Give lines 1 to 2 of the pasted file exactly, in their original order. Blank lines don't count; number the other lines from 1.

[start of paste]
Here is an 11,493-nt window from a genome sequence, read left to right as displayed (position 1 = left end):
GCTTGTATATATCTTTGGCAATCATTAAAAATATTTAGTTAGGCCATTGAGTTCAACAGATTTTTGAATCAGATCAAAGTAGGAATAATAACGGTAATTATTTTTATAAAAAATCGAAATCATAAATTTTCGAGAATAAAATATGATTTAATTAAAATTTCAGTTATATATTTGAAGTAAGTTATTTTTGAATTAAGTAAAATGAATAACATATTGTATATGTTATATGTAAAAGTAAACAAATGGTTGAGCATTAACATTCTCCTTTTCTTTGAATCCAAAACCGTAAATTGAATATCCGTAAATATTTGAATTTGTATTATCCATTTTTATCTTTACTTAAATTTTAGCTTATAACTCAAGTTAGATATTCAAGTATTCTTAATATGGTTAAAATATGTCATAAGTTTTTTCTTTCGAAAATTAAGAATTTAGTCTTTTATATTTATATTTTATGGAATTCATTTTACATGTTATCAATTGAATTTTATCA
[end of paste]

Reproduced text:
Here is an 11,493-nt window from a genome sequence, read left to right as displayed (position 1 = left end):
GCTTGTATATATCTTTGGCAATCATTAAAAATATTTAGTTAGGCCATTGAGTTCAACAGATTTTTGAATCAGATCAAAGTAGGAATAATAACGGTAATTATTTTTATAAAAAATCGAAATCATAAATTTTCGAGAATAAAATATGATTTAATTAAAATTTCAGTTATATATTTGAAGTAAGTTATTTTTGAATTAAGTAAAATGAATAACATATTGTATATGTTATATGTAAAAGTAAACAAATGGTTGAGCATTAACATTCTCCTTTTCTTTGAATCCAAAACCGTAAATTGAATATCCGTAAATATTTGAATTTGTATTATCCATTTTTATCTTTACTTAAATTTTAGCTTATAACTCAAGTTAGATATTCAAGTATTCTTAATATGGTTAAAATATGTCATAAGTTTTTTCTTTCGAAAATTAAGAATTTAGTCTTTTATATTTATATTTTATGGAATTCATTTTACATGTTATCAATTGAATTTTATCA